The good news is that Pit Pony turned out to be a success, to some degree. The bad news is that it is unlikely to be repeated, at least as things stand now. Since the cancellation of the Cochran Entertainment / CBC television series Pit Pony, Filmscape Studios – the state of the art soundstage housed in the old Micronav building at Sydport Industrial Park in Westmount where the popular series was shot – has been largely unused. Once toted as a strong player in revitalizing the economy of this area (the estimated economic impact of the facility was $2.5 million in 1998, accounting for 160 direct and 78 indirect jobs, with 1.7 jobs created for every one person directly employed) and boasting “Atlantic Canada’s Only Backlot”, the facility seems to have been forgotten by the powers that be. Incredibly, there have been no new productions attracted to the facility, despite the efforts of the Cape Breton County Economic Development Authority who manage the facility. One theory for this lack of interest is that CBCEDA’s marketing initiatives were lacking or misplaced. Another theory revolves around the abandonment of the original design of the facility and how it was meant to encourage economic growth.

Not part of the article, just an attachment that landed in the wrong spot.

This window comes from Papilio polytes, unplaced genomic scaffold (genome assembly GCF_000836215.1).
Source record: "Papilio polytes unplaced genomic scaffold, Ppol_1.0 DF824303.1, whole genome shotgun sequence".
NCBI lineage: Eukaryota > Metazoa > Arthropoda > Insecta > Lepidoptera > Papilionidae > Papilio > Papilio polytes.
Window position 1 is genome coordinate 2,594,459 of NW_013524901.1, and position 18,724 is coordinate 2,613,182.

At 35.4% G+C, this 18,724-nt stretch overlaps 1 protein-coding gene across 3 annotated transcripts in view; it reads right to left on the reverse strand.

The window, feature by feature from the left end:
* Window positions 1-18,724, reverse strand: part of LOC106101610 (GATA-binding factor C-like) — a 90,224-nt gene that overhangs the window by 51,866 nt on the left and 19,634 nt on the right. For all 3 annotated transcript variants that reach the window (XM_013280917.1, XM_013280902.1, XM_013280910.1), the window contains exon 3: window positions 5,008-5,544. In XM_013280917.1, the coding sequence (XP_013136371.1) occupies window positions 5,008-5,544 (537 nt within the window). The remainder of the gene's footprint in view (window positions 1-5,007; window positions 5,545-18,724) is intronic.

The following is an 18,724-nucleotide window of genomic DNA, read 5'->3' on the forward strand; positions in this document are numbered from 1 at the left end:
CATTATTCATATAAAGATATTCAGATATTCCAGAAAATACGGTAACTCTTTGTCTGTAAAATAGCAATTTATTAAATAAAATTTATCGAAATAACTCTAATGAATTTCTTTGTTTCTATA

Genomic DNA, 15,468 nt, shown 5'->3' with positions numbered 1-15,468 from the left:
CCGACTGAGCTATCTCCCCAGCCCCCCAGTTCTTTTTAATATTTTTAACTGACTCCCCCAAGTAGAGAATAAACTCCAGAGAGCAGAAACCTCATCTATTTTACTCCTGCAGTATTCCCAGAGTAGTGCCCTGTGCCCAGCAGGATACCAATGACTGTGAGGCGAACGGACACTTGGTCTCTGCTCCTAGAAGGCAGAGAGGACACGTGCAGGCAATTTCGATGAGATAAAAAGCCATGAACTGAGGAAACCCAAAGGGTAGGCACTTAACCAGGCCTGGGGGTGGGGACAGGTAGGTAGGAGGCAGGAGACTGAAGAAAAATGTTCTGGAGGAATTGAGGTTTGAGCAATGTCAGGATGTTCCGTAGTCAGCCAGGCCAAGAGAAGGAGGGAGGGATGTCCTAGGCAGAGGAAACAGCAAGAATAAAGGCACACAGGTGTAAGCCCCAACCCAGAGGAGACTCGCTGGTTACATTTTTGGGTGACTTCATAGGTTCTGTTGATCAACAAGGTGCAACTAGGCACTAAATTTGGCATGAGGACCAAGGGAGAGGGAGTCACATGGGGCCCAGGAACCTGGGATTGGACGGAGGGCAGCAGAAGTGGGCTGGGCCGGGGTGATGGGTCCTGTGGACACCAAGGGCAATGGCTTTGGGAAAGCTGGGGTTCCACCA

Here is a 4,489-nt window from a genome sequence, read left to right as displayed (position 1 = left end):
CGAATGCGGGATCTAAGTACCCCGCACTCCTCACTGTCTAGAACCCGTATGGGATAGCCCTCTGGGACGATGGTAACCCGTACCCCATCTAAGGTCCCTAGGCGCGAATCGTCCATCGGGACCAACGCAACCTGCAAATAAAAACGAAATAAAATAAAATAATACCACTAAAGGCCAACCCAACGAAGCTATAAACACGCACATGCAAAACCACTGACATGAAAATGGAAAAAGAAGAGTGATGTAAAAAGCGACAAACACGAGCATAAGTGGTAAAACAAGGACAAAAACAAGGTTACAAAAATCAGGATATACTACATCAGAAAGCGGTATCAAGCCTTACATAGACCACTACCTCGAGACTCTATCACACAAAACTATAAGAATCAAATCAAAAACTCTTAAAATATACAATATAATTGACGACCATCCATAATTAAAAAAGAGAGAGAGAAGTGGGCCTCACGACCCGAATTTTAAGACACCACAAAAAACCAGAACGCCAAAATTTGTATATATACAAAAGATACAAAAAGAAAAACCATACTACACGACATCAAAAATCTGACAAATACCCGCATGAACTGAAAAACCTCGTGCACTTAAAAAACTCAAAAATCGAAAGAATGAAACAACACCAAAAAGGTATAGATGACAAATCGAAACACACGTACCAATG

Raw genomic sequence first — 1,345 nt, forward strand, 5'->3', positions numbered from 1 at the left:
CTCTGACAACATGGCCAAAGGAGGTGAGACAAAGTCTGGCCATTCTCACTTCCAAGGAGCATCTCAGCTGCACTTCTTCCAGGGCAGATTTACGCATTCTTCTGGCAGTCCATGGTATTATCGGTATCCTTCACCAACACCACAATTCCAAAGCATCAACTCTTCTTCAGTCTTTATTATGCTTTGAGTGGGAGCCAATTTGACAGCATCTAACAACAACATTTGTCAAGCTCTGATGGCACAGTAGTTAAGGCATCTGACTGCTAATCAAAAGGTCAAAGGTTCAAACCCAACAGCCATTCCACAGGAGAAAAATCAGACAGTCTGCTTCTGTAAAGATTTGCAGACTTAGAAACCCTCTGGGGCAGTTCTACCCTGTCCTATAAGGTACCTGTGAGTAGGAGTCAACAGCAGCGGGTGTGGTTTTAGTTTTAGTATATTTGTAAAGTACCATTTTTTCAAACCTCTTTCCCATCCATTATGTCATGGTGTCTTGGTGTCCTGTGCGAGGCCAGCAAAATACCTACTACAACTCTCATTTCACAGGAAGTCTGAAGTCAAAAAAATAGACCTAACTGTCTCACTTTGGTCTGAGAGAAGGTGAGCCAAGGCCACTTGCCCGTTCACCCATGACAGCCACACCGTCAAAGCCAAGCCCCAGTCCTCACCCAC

One of the principle ideas around the facility was that the production of Pit Pony at Filmscape would involve locals in the cast and crew, not only providing an income for individuals, but also training them for future employment opportunities in the film industry. At the time, Human Resources Development Canada announced $2.5 million towards the production of the series from their Transitional Jobs Fund. The idea was that a local film crew would be trained during the course of shooting and then would be available for productions considering Filmscape or Cape Breton Island as a location. This crew would be skilled, experienced and local. It was a great idea, but the cancellation of the series and the absence of any to take its place, left crews in a lurch, half-trained, somewhat experienced, totally in limbo. It was a good plan which might have worked given the opportunity. And while the film industry continues to be strong in the region (Halifax is a hotbed of activity and Newfoundland just scored with Random Passage, The Shipping News, and the soon to be released Rare Birds) unemployment and lack of opportunity continues to run rampant here in Cape Breton. The last I heard, Filmscape was for sale. And Pit Pony was recognized in Los Angeles with three award nominations.